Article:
'Beer Guru' Keith Schlabs On 15 Years Of Flying Saucer and More
|Flying Saucer and Meddlesome Moth "beer guru" Keith Schlabs, drinking on the job.|
Fifteen years and 14 locations after the June 5, 1995, opening of the original Flying Saucer on Sundance Square in Fort Worth, the franchise's "beer guru," Keith Schlabs, still relishes the opportunity to evangelize about the virtues of good beer.
That's even easier at the Meddlesome Moth, his new venture with Saucer partner Shannon Wynne, where light American adjunct lagers aren't even offered.
"I'll try to turn them on to Mama's Little Yella Pils or Sunner Kolsch," he says. "I think once you give people a little information you can educate them and allow them to carefully expand their palate and beer knowledge. We try to be heavy on the information, but not overdo it. We share that with our staff and have them share it with our customers."
What are you doing to mark the anniversary?
We had Breckenridge Brewery make us an anniversary ale for us, and that should be releasing within the next few weeks. We have a couple more planned throughout the year, but it's a matter of working out the logistics with the breweries and the ABC licensing.
The first should be a red wheat, a style that they're not accustomed to. It's a beer that one of our employees in San Antonio experimented with and really liked. So we allowed him to go up to the brewery and he and Todd Usry and the other brewers collaborated on a beer, and it should launch in the next few weeks. It's a darker wheat, made with some amber malts. I'm not sure of the exact recipe, but I hear it's very malty with a little bit of hops at the end of it, a little bit sweet and it's right around 5.5 percent. That should be released toward the end of the month.
We have two beer festivals lined up, one in Fort Worth [October 2] coinciding with Texas/OU weekend and one in Austin October 16.
How did Flying Saucer start?
In 1993, Texas allowed brew pubs to come into the state. I was working for a corporate restaurant group my first few years after college, and a buddy who knew that I liked beer told me about Yegua Creek Brewing Company. They brewed seven of their own beers, had three rotating handles and a wild-game menu with a chef and a pastry chef. It was a fun concept. I loved it. I interviewed with them, got the job and really started getting really passionate about beer and started coming in the mornings to brew with the guys. The brewer, Rob Crommie, put me to work cleaning the vessels, doing the grunt work. It was fun to get into the brewing of the beer, understand how it was made -- ike a chef putting together a recipe.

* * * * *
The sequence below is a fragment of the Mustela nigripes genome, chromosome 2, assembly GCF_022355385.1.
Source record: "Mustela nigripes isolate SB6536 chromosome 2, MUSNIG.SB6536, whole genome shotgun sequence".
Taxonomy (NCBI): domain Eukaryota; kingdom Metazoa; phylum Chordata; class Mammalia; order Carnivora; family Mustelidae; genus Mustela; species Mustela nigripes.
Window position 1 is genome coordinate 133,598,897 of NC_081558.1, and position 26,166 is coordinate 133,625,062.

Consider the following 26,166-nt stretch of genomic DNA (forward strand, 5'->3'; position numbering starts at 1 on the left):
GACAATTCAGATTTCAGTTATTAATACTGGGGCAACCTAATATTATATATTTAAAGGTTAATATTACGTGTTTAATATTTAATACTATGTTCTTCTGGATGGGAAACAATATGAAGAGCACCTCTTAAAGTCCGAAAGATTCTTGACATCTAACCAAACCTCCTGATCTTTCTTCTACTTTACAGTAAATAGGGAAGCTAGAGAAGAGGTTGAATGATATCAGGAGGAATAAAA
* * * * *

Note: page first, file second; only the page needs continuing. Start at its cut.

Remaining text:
I got the idea that I could do something myself after about a year and a half, and went to Fort Worth, and the same friend [Aaron Ledyard] went with me. He and I were looking at some property and found the building that is now the Flying Saucer. We liked it a lot and went across the street to have lunch at the 8.0 and found that Shannon Wynne was working the room that day. He knew my friend Aaron, and sat down with us and we told him that we were going to open a brewpub across the street and would be his neighbor. Obviously, we were young and eager. Shannon was real interested and invited us into his office the following week. He already had a plan for a beer joint that served other people's beer, and wanted to call it Flying Saucer. He had the idea for the plates already, but he needed someone who knew something about beer. It was really a great coincidence that I happened to be there at the time.
Schlabs became the first general manager and created the menu and the idea of the "Beer Knurd" club after his friend Aaron Ledyard read about beer festival "knurds"--"knurd" being "drunk" spelled backwards. Since then he has gone to beer school at Sierra Nevada and learned from brewers at Scourmont Abbey (Chimay), Timmermans, De Koninck and others, plus buddied up to American brewing legends like Garrett Oliver and Sam Calagione.
What's the first beer you had that made you realize that there is more to beer than Budweiser?
Sierra Nevada Pale Ale. That was a game changer right there. It's interesting to think that back then, it was shockingly bitter. I liked the piney and citrus notes. I never really enjoyed beer before that. I'd tried Shiner Bock and light beers. Don't get me wrong, I drank plenty of beer, but Shiner Bock and some of the beers I was drinking in college didn't really do it for me.
What are some beers you're excited about right now that keep that enthusiasm going?
It changes quite a lot, but I am a big fan of hops. When I'm drinking with my wife, I'll have Ska Modus Hoperandi readily available. I've had a few Blanche De Bruxelles lately. I had an '05 Dogfish Head Immort Ale the other day that I thought was fantastic. These obscure beers are a lot of fun. I'm a big fan of North Coast Brewing Company. Their Old Rasputin is one of the best of its [Russian Imperial Stout] style. Every now and then a barleywine of some sort. Ommegang makes great stuff, and I'm real excited about Allagash [which will be featured in a June 28 beer dinner at the Moth; five varieties will be featured in the meal, which is $65 or $60 for Beer Knurds].
In other beer news, the Old Monk and Renfield's Corner pubs received four firkins of Stone Brewery IPA and four of Ruination double IPA last Friday. Don't know if they still have any of them left, but the plan was for the Monk to start with the IPA and, after depleting it, switch to the Ruination while Renfield's would do the opposite. Swing by and see if there's any left. Then be sure to take Dad to the Moth Sunday and have one on Shannon Wynne.